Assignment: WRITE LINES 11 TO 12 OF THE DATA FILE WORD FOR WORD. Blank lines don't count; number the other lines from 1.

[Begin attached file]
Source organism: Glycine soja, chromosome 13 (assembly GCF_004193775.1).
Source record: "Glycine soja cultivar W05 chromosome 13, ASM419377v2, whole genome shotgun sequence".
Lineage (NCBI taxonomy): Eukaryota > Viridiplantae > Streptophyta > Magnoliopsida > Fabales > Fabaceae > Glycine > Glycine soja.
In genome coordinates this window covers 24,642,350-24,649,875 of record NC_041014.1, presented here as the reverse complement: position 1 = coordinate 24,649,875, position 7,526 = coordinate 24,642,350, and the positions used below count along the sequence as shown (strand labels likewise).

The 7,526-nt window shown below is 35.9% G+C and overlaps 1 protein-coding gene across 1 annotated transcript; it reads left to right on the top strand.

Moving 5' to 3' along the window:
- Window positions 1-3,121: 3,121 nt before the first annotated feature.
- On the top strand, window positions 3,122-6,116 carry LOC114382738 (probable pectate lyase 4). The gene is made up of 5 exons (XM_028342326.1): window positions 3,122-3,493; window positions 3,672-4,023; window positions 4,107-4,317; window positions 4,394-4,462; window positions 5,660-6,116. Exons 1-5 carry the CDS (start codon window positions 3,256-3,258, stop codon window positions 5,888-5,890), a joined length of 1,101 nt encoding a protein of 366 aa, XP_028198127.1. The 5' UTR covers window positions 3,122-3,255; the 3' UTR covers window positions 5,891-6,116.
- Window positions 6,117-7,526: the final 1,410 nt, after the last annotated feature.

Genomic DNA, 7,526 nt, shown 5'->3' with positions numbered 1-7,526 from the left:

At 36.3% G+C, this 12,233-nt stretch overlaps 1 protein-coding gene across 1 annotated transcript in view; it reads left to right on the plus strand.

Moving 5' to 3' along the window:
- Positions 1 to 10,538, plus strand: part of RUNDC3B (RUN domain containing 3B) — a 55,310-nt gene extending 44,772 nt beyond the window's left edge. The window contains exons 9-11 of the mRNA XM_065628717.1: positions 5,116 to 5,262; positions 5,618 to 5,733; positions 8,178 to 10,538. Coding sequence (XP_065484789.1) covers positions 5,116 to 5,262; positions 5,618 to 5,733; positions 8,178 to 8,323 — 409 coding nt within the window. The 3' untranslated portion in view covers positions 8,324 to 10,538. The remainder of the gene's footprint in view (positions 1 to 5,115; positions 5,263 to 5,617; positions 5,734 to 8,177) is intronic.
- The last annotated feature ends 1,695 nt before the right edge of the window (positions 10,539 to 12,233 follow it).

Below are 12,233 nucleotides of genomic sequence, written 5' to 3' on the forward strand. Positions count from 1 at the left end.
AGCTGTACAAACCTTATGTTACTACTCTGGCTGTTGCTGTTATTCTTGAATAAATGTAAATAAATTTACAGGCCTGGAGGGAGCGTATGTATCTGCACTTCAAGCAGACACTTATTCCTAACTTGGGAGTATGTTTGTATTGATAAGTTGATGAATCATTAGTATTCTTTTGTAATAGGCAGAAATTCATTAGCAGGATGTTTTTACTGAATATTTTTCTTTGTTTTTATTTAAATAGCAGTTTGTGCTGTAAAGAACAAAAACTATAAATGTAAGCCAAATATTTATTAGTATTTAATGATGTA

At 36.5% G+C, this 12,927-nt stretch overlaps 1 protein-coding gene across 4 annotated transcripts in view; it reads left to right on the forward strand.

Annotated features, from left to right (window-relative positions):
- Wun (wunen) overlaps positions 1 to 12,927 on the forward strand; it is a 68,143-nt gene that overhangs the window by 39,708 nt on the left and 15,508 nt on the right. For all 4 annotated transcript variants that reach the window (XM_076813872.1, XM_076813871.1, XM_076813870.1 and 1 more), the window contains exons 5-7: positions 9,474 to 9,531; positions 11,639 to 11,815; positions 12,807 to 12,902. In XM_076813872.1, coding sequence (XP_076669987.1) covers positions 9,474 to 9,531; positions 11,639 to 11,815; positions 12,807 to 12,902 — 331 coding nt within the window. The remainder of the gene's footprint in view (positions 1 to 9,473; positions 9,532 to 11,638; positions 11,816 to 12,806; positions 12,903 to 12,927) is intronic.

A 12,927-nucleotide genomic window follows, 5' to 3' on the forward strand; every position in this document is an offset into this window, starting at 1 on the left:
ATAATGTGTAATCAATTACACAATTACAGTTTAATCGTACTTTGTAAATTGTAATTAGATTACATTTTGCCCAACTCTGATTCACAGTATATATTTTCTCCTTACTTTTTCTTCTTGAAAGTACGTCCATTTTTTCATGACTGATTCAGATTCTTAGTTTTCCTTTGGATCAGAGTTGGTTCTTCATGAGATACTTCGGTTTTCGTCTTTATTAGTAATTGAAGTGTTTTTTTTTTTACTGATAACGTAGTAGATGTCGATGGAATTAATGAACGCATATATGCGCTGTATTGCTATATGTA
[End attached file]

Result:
At 36.3% G+C, this 12,233-nt stretch overlaps 1 protein-coding gene across 1 annotated transcript in view; it reads left to right on the plus strand.

Moving 5' to 3' along the window: